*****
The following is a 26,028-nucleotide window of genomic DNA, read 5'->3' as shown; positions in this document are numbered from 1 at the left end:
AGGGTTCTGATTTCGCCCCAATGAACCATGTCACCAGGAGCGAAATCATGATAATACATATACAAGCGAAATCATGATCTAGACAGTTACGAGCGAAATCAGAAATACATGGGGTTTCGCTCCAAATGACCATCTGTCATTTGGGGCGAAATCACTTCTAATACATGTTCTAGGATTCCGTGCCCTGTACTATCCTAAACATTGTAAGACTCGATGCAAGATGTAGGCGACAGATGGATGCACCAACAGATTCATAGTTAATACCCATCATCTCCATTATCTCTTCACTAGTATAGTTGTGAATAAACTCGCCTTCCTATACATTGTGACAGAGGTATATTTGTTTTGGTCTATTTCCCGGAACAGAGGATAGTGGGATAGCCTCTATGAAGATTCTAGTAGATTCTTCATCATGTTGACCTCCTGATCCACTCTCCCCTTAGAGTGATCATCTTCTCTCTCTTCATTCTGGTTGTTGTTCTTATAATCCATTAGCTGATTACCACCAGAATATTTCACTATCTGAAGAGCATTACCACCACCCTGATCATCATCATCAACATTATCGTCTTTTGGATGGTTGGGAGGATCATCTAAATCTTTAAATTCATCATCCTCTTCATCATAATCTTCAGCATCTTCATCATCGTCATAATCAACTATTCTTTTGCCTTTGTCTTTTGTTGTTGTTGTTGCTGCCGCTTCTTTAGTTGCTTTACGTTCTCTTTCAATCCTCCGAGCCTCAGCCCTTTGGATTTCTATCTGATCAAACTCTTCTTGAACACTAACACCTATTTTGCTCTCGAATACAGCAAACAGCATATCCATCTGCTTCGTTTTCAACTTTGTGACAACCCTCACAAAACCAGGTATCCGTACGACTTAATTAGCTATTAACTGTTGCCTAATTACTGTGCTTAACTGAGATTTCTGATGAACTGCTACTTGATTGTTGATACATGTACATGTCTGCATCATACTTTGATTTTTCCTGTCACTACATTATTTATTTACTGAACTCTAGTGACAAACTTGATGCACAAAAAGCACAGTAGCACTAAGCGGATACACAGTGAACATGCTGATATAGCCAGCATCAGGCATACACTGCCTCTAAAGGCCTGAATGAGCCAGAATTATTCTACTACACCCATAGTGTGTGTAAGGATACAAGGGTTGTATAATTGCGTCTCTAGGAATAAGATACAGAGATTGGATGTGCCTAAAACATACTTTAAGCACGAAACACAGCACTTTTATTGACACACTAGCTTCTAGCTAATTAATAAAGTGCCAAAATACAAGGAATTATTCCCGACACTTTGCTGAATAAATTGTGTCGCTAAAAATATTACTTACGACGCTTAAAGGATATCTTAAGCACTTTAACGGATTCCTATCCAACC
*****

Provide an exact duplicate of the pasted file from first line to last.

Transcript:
The following is a 26,028-nucleotide window of genomic DNA, read 5'->3' as shown; positions in this document are numbered from 1 at the left end:
AGGGTTCTGATTTCGCCCCAATGAACCATGTCACCAGGAGCGAAATCATGATAATACATATACAAGCGAAATCATGATCTAGACAGTTACGAGCGAAATCAGAAATACATGGGGTTTCGCTCCAAATGACCATCTGTCATTTGGGGCGAAATCACTTCTAATACATGTTCTAGGATTCCGTGCCCTGTACTATCCTAAACATTGTAAGACTCGATGCAAGATGTAGGCGACAGATGGATGCACCAACAGATTCATAGTTAATACCCATCATCTCCATTATCTCTTCACTAGTATAGTTGTGAATAAACTCGCCTTCCTATACATTGTGACAGAGGTATATTTGTTTTGGTCTATTTCCCGGAACAGAGGATAGTGGGATAGCCTCTATGAAGATTCTAGTAGATTCTTCATCATGTTGACCTCCTGATCCACTCTCCCCTTAGAGTGATCATCTTCTCTCTCTTCATTCTGGTTGTTGTTCTTATAATCCATTAGCTGATTACCACCAGAATATTTCACTATCTGAAGAGCATTACCACCACCCTGATCATCATCATCAACATTATCGTCTTTTGGATGGTTGGGAGGATCATCTAAATCTTTAAATTCATCATCCTCTTCATCATAATCTTCAGCATCTTCATCATCGTCATAATCAACTATTCTTTTGCCTTTGTCTTTTGTTGTTGTTGTTGCTGCCGCTTCTTTAGTTGCTTTACGTTCTCTTTCAATCCTCCGAGCCTCAGCCCTTTGGATTTCTATCTGATCAAACTCTTCTTGAACACTAACACCTATTTTGCTCTCGAATACAGCAAACAGCATATCCATCTGCTTCGTTTTCAACTTTGTGACAACCCTCACAAAACCAGGTATCCGTACGACTTAATTAGCTATTAACTGTTGCCTAATTACTGTGCTTAACTGAGATTTCTGATGAACTGCTACTTGATTGTTGATACATGTACATGTCTGCATCATACTTTGATTTTTCCTGTCACTACATTATTTATTTACTGAACTCTAGTGACAAACTTGATGCACAAAAAGCACAGTAGCACTAAGCGGATACACAGTGAACATGCTGATATAGCCAGCATCAGGCATACACTGCCTCTAAAGGCCTGAATGAGCCAGAATTATTCTACTACACCCATAGTGTGTGTAAGGATACAAGGGTTGTATAATTGCGTCTCTAGGAATAAGATACAGAGATTGGATGTGCCTAAAACATACTTTAAGCACGAAACACAGCACTTTTATTGACACACTAGCTTCTAGCTAATTAATAAAGTGCCAAAATACAAGGAATTATTCCCGACACTTTGCTGAATAAATTGTGTCGCTAAAAATATTACTTACGACGCTTAAAGGATATCTTAAGCACTTTAACGGATTCCTATCCAACC